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Wednesday, May 11, 2016

Channing Tatum adds star power to Carly Fleischmann's non-verbal talk show

CTV National News: A non-verbal talk show?
Carly Fleishmann can't speak, but she's opening up a world of possibilities by communicating through typing. Avis Favaro reports. 
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    Karolyn Coorsh, CTVNews.ca Staff
    Published Friday, May 6, 2016 10:15PM EDT 
    A smart and sassy 21-year-old who has autism has created a talk show in the hopes of inspiring others to find their voice.  
    Carly Fleischmann, of Ontario, can’t speak, but that hasn’t stopped her from launching what is believed to be the world’s first-ever non-verbal talk show.
    The online show, called “Speechless” is going viral after she snagged one of Hollywood’s hottest stars for her debut interview – actor Channing Tatum.
    As host of the show, Fleischmann types her questions, which are then voiced by her computer and posed to the interviewee.
    Many people assumed that Fleischmann’s future was limited after she was diagnosed with autism and oral motor apraxia at age two. But after learning to type, Fleischmann revealed her razor-sharp mind. Since then, she has co-published a book, appeared on multiple TV shows, and is now aiming to become the world’s first non-verbal talk show host with autism. Her objective, she says, is to “prove that it doesn’t matter what comes out of your mouth, it’s the voice within that needs to shine.”
    And she doesn’t shy away from the asking provocative questions.
    In her interview with Tatum, Fleischmann asks, “Would you date a 21-year-old person with autism?” Tatum quips: “Yes … but I have to get my wife’s permission first.”
    Fleischmann’s shoots back: “Alright, I’ve got my lawyers working on your divorce papers as we speak.”  
    And she didn’t stop there, asking Tatum about his previous career as a male stripper. “How many girls at the end of your night would take you home” she asks as Tatum laughs.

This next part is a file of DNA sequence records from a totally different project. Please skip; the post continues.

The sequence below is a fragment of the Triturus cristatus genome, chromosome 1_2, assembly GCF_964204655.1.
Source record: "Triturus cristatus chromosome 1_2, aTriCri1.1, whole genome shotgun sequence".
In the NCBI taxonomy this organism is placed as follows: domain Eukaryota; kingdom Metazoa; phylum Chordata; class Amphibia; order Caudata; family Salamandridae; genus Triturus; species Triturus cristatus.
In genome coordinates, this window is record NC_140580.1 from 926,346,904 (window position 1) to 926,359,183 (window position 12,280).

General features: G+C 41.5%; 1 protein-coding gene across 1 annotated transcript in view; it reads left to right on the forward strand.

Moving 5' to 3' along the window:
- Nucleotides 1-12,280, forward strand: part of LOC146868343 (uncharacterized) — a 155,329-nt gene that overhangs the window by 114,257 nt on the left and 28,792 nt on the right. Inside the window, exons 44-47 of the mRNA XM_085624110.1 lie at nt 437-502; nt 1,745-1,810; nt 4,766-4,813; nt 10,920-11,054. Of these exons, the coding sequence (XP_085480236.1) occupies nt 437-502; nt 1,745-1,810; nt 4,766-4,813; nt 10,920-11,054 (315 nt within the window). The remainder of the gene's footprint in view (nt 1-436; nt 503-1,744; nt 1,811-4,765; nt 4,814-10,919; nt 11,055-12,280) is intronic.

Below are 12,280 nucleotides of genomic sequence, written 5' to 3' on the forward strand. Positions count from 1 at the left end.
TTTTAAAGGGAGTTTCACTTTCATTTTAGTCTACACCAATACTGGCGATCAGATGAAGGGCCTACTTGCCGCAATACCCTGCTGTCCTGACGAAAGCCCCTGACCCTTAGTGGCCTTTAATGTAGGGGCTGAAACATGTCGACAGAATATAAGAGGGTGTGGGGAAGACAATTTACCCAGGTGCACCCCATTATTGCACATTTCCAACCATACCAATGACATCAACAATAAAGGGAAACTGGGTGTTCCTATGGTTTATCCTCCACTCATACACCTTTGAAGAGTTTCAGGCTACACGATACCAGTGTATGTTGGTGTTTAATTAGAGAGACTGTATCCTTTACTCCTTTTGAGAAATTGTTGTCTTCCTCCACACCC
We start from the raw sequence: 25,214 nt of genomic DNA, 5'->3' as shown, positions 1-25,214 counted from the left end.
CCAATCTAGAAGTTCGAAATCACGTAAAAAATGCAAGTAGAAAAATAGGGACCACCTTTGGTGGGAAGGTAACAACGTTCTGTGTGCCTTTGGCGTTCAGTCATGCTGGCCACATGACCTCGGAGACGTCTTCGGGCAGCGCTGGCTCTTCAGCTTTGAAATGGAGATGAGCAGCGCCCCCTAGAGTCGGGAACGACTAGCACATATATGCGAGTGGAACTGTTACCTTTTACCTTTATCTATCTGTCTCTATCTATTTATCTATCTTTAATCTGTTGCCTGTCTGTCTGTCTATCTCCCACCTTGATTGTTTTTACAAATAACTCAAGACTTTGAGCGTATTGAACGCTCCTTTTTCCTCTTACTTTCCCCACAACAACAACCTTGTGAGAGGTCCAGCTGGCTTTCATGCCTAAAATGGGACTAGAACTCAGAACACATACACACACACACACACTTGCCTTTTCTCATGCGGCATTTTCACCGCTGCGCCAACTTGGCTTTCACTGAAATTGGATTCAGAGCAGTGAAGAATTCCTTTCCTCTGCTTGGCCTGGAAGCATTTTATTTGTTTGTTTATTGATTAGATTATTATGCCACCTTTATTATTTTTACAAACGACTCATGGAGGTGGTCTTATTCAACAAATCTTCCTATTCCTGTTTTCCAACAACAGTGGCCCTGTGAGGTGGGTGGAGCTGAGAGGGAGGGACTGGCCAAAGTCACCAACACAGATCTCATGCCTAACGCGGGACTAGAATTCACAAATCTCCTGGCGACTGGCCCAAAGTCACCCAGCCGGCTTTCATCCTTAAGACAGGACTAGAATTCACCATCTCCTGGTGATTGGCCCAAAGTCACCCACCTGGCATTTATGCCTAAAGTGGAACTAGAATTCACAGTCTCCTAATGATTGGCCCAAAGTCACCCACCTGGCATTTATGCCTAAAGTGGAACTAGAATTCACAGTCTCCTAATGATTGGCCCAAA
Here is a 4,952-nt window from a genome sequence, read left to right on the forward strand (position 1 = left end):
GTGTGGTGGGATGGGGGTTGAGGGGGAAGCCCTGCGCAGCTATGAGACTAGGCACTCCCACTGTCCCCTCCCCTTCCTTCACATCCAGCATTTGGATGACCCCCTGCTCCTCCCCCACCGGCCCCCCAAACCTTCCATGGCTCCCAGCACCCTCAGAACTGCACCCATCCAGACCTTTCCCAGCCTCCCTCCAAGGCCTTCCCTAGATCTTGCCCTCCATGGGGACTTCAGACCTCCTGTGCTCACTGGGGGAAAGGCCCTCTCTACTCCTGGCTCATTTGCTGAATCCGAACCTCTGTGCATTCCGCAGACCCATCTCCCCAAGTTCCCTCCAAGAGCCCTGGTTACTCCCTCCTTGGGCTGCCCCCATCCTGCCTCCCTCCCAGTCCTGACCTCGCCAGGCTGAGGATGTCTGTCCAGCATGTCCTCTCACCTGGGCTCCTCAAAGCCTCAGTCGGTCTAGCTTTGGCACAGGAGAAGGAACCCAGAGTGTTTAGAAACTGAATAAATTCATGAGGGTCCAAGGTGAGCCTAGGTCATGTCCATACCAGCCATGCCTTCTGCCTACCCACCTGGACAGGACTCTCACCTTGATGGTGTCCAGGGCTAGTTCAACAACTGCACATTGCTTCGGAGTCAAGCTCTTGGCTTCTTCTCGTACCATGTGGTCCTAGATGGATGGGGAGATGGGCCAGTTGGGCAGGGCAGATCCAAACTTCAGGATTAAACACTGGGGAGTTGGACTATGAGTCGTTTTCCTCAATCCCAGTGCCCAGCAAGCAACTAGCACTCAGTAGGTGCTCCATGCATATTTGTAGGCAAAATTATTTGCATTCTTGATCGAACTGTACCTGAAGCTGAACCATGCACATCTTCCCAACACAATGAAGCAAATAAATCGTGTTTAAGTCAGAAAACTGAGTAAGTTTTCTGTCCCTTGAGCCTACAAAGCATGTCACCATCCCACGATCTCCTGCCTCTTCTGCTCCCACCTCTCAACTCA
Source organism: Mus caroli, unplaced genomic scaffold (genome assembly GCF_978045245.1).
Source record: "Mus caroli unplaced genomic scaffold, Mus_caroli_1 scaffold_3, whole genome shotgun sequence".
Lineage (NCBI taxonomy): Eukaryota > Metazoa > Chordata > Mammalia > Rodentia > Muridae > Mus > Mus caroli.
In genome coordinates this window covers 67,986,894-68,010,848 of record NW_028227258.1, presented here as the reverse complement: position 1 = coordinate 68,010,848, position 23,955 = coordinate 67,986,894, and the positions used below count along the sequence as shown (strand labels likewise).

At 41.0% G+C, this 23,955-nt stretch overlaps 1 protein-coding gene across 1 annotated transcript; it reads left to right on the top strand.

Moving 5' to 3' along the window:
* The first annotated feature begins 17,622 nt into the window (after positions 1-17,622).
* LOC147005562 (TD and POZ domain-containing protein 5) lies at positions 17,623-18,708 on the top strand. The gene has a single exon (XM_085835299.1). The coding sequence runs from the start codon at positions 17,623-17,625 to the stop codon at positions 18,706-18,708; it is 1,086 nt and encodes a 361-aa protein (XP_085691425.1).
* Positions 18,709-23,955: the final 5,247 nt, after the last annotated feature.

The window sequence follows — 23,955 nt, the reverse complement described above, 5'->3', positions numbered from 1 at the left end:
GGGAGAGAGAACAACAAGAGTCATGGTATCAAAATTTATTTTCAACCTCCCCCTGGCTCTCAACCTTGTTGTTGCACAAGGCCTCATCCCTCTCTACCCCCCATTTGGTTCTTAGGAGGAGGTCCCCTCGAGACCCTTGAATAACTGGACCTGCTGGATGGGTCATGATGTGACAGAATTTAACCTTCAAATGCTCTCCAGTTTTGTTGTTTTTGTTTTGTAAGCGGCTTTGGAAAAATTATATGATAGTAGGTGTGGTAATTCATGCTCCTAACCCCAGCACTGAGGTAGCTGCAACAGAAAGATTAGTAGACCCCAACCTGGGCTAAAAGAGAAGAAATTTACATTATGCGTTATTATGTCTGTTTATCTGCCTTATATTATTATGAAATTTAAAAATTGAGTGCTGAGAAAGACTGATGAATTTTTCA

Her mother, Tammy Starr, said she was “laughing my head off” when saw the interview.
    “I couldn’t believe the question,” Starr said of her daughter’s bold style. “These are questions he’s never been asked … before.”
    Fleischmann is hoping a major network picks up her show.
    Laurie Mawlam, executive director of Autism Canada called Fleischmann an inspiration.
    “Ultimately, we should all follow our dreams and that is what she is doing,” Mawlam told CTV News. “Autism is not an obstacle for her.”
    With a report by CTV News medical specialist Avis Favaro and producer Elizabeth St. Philip

    Wheelchair controlled by facial expressions to hit the market within 2 years


    Wheelie uses facial commands to move
    Wheelie uses facial commands to move. View gallery (4 images)
    Brazilian researchers have developed a wheelchair that can be controlled through small facial, head or iris movements. The team at Faculdade de Engenharia Elétrica e de Computação da Universidade Estadual de Campinas (FEEC/Unicamp) says the technology could help people with cerebral palsy, those who have suffered a stroke or live with amyotrophic lateral sclerosis and other conditions that prevent precise hand movements.
    The team started to look into brain-computer interface (BCI) techniques (the acquisition and processing of signals that allow communication between the brain and an external device) in 2011. The group then decided to test those techniques in a real life situation.
    The researchers built their prototype from a standard motored chair, removed the joystick and equipped it with sensors that can gauge the distance between walls and other objects, and pick up variations on floor surface.
    A notebook that sends commands directly to the chair using a 3D camera running on Intel's RealSense technology was installed, which caters for interaction with a computer through facial and body expressions. RealSense is a stand-alone camera that uses depth-sensing technology and can be attached to any computer. The set includes a standard camera, an infrared laser projector, an infrared camera and a microphone array.
    "The camera can identify more than 70 facial points around the mouth, nose and eyes. By moving these points, it is possible to get simple commands, such as forward, backward, left or right and, most importantly, stop," says the researcher Eleri Cardozo. Voice interaction is also possible, but the researchers say it less reliable because of differences in voice timbre and ambient noise.